Facebook and other previous social networking sites were specifically designed to provide a community for old friends to unite and for making new ones. Nearly all internet users have their own profile in these websites where people can find and correspond with them.
But recently, Facebook became a hotbed for cyberbullying issues. Aside from being used as a friendly environment for communicating with friends, it has also been utilized by other people to harm someone by means of using a separate and fake Facebook profile.
Cyberbullying is a form of harassment where an offender taunts, embarrasses, threatens, or shows any kind of hostile behavior towards another person through the use of information and communication technology like the internet and mobile phones. One reason why online bullying is more vicious than other forms of bullying is because it can be done continuously without revealing the real identity of the offender.
The use of fake profiles and email provides a sort of immunity for the offender who consistently harasses his victim. The painful reality is that there are victims who cannot anymore withstand the emotional torture of bullying so they even resort to taking their own lives to escape it. And since majority of social networking site members are teens, a large number of cyberbullying victims are also teens.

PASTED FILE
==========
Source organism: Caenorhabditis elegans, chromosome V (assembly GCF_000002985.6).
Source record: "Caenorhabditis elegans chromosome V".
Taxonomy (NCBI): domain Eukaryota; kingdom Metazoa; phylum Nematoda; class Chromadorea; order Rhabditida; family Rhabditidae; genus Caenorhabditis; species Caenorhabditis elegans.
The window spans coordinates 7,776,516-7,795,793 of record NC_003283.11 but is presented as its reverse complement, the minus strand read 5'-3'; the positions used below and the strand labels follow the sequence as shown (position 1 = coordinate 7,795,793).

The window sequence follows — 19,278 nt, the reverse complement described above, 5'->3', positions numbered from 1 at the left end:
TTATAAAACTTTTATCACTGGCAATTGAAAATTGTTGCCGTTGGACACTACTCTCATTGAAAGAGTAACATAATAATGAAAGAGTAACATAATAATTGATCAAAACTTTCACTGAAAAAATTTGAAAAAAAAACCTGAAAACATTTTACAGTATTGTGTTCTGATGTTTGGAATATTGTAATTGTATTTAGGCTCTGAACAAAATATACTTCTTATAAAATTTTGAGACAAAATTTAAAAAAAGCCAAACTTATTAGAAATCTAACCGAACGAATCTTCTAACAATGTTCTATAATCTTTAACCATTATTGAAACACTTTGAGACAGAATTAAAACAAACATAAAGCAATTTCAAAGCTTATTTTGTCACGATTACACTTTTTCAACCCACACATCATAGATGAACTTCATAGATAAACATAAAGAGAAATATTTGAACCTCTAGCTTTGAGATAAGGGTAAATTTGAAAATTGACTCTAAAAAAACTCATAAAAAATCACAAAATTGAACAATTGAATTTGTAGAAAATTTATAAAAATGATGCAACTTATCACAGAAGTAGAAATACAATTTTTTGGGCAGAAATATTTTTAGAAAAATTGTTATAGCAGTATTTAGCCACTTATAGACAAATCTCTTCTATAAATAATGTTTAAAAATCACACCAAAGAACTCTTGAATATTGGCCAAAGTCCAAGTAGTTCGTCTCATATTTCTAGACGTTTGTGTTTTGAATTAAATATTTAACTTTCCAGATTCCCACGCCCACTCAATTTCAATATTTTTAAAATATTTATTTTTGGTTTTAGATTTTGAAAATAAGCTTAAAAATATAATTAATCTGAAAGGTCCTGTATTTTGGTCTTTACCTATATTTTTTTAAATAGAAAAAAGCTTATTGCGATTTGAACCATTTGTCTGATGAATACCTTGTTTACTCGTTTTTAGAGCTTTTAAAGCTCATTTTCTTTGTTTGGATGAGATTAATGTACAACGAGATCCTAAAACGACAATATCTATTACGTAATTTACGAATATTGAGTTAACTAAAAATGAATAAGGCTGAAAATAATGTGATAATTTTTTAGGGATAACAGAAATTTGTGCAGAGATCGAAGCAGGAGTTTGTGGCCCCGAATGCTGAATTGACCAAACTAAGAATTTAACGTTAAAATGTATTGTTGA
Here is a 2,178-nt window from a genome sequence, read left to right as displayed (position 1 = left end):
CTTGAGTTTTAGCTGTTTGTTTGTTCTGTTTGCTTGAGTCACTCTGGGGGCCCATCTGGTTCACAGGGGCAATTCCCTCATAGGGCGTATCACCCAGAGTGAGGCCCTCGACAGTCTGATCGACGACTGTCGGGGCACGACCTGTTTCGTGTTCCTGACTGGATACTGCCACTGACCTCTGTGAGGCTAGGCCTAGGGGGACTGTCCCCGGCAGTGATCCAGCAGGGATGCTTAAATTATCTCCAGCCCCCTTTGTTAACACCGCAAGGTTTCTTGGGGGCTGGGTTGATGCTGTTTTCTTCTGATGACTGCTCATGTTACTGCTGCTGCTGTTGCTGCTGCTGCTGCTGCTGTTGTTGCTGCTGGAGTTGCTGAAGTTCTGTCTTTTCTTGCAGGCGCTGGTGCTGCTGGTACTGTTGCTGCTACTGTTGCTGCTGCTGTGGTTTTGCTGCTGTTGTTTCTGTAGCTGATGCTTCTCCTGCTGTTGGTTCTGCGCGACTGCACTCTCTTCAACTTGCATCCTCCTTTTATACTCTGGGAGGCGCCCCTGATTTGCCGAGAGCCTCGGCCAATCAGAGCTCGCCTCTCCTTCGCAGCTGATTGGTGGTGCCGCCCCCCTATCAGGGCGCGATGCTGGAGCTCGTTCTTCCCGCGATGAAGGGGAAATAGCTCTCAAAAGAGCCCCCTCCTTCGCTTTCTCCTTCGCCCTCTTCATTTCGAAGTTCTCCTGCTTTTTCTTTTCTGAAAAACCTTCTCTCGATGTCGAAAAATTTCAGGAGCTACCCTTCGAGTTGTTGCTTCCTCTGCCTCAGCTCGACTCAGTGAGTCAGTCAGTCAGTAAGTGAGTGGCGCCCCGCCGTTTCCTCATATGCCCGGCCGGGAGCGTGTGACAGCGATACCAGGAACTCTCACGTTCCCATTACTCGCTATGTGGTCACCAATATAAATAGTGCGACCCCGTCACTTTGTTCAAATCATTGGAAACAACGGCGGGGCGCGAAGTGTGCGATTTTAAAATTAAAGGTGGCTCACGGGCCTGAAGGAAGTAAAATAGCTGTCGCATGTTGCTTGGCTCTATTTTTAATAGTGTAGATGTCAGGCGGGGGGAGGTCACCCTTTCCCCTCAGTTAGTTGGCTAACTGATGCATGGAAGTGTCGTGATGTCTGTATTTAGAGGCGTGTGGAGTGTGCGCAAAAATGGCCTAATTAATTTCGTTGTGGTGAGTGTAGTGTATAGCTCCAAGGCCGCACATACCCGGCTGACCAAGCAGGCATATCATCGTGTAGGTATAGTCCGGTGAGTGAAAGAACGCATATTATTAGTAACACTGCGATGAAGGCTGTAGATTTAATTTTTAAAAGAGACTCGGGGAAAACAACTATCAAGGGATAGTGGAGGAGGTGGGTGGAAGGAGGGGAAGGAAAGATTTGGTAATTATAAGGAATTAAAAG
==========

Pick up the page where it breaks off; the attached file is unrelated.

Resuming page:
Just imagine this: many American teens suffer and experience schoolyard bullying only to get home, use the computer, and again subject himself to another form of bullying in the web. For a vulnerable young-aged individual, consequences can be very devastating, and even deadly.
It’s a good thing though that Facebook has made significant steps to counter the vulnerability of its members in online bullying. With the help of Safetyweb.com, they have inserted a link called “Find Help” which is an application that seeks to give users an option to ask for help and report any kind of abuse or threat they see to Facebook officials.
Although this is just a minor step towards the goal of completely eradicating the problem, some States have actually made crucial strides to address it. For instance, California recently passed a law penalizing anyone who harms or tries to harm others by using the internet as medium. Penalty may consist of a fine amounting to $1,000 and a one year stint behind bars. But of course, we’re still hoping other states will soon pass their own legislation to stop cyberbullying.